1) batted ball and batter touch while still in the batters box: foul ball
2) batted ball and batter touch in fair territory area of the batters box. Ball becomes fair because it is touched by player(still or formerly the batter) in fair territory. Because the ball is now fair, the batter becomes a batter -runner and since there is no rule protecting a batter-runner in the batters box: the player is out.

Make call number 1 and life goes on as expected.
Make call number 2 and spend the rest of the game wondering if there's a lynch mob to greet you in the parking lot but feel good about yourself because you stand on a principled interpretation of the rules and good luck to you because you won't be asked back.
 
Jun 22, 2008
3,253
48
This is going to be my final comment on this topic, I am finished with it.

Nutcase? How many national rules clinics have you attended? How many training sessions have you sat through? How many rules tests have you taken?

Yes I have made that call on several occasions over the years and no I do not spend the rest of the game worrying about some mob in the parking lot. You have your opinion and I have mine based on what I have been taught and until there is some case play issued that says otherwise it is going to continue to be exactly that.

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Jun 7, 2019
56
18
Alright, so I take it that it's not proper to add, "hit her in the box."

I will answer the question to the other umpires here by telling you that no one has ever taught me that. Perhaps that's because - as you both seem to have suggested - it's not proper. I may very well be wrong with that. Thanks for bringing it to my attention.

But I can also tell you that no one has ever told me NOT to say it. I try to learn with every game I do, and over the years I've corrected many things that more highly trained umpires have pointed out to me. I'll talk to some of them whose knowledge I respect and I'll ask them about it this weekend.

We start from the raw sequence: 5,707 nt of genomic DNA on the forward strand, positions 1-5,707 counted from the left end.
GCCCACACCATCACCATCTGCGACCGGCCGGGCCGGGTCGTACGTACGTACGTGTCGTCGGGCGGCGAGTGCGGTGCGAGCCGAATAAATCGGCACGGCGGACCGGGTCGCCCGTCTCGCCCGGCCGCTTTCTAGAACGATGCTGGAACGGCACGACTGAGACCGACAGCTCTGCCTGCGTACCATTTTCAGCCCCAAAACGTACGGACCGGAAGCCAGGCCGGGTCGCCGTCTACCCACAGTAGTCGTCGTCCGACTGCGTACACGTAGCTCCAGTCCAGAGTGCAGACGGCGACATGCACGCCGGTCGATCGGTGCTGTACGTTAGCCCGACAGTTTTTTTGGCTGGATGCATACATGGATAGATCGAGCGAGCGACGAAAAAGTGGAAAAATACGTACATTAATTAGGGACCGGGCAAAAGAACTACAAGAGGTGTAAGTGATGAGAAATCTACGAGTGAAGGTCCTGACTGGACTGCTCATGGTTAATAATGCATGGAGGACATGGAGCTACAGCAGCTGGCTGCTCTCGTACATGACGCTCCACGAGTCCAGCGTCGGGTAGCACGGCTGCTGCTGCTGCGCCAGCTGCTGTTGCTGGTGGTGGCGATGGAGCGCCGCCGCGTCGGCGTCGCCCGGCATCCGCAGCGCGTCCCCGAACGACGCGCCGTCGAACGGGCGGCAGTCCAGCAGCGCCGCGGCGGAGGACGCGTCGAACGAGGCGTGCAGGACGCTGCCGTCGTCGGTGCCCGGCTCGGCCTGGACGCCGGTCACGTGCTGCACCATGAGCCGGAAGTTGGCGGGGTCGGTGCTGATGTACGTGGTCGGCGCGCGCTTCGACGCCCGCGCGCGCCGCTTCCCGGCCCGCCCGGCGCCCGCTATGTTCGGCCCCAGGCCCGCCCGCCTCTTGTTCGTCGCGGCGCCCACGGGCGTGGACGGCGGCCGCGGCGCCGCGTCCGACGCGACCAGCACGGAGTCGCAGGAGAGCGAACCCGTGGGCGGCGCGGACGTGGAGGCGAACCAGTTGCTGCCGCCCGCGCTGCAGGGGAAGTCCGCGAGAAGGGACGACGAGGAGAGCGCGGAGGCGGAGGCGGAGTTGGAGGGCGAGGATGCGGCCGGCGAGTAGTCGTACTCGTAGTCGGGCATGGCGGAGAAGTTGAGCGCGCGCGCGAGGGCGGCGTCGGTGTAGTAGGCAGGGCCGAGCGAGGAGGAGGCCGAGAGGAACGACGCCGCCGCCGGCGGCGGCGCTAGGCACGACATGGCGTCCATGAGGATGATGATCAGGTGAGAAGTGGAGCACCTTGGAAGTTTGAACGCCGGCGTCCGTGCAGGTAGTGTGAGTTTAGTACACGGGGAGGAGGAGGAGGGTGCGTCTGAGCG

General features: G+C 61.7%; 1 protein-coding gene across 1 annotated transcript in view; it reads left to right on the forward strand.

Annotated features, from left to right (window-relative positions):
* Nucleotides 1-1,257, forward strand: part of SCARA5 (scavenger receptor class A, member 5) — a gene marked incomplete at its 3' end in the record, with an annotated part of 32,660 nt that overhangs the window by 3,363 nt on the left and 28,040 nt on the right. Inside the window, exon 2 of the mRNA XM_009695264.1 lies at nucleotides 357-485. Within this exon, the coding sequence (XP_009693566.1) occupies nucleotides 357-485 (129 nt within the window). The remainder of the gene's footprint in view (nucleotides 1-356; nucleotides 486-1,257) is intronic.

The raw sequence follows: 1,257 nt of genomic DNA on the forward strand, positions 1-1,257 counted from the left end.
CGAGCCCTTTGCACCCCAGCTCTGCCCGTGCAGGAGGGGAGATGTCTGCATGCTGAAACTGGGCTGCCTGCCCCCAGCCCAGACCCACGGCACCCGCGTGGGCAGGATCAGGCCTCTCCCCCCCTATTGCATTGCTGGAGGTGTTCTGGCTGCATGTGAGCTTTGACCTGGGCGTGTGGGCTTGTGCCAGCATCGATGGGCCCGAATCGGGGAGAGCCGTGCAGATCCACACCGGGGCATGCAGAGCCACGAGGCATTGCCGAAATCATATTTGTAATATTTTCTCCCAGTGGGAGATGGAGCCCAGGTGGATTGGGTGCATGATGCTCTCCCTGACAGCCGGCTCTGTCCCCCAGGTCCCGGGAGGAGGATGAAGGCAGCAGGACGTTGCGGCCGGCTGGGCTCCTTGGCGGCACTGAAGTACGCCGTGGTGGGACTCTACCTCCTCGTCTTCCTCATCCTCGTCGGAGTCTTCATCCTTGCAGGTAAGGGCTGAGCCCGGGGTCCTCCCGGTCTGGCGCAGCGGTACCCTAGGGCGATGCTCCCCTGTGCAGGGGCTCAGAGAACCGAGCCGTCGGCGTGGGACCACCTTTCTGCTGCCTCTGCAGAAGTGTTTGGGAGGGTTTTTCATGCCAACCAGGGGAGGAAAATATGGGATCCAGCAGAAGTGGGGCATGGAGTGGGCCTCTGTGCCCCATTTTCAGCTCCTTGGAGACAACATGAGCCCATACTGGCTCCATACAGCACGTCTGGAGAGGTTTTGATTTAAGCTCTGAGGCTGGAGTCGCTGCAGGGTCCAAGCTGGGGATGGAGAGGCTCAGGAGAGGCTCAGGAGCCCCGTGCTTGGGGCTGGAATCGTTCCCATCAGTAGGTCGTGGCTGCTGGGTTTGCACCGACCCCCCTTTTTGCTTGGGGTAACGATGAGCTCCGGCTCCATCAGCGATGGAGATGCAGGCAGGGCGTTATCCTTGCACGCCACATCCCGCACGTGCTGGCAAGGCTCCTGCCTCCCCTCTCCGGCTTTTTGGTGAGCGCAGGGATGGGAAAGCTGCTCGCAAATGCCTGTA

And just so it's clear, I am not calling it in the same voice as the dead ball call. Dead ball is loud; hit her in the box is in a normal voice.

One last thing. One of the advantages of my incorrect addition to that dead ball call is that everyone knows what my call was, and why, and therefore I never get questioned about it. Until I know more, seems like a good trade off.
 
May 29, 2015
344
43
I’m not saying you’re wrong or right testandor ... just pointing out something that I was taught. Honestly, it’s probably just us dirty-minded old umpires that would even pick up on something like that.

I just call “Dead ball!” and make a hand motion towards the batter’s box. I’ve never had anybody require any more of an explanation.

I am curious to hear what other umps tell you. Might just be a local thing in my area.

And most important ... YES! Keep learning with every game and NEVER stop that. I always try to pick out something afterwards and reinforce it in my own mind. It might be a mechanic or a rule to look up ... but there is always something to learn.
 
Jun 7, 2019
56
18
I’m not saying you’re wrong or right testandor ... just pointing out something that I was taught. Honestly, it’s probably just us dirty-minded old umpires that would even pick up on something like that.

I just call “Dead ball!” and make a hand motion towards the batter’s box. I’ve never had anybody require any more of an explanation.

I am curious to hear what other umps tell you. Might just be a local thing in my area.

And most important ... YES! Keep learning with every game and NEVER stop that. I always try to pick out something afterwards and reinforce it in my own mind. It might be a mechanic or a rule to look up ... but there is always something to learn.
Oh, now I get it! I thought the LOL and "gives me a little chuckle every time" was bc it was wrong. I couldn't imagine why it would be wrong, so I replied. I get it now.
 

MTR

Jun 22, 2008
3,365
48
I tapped out a while back. I’ve decided it is a “tie goes to the umpire” ruling ... but on a somewhat naughty side note ...

Was anybody else taught to never say “It hit her in the box”?
But, by rule, the tie does go to the runner. :)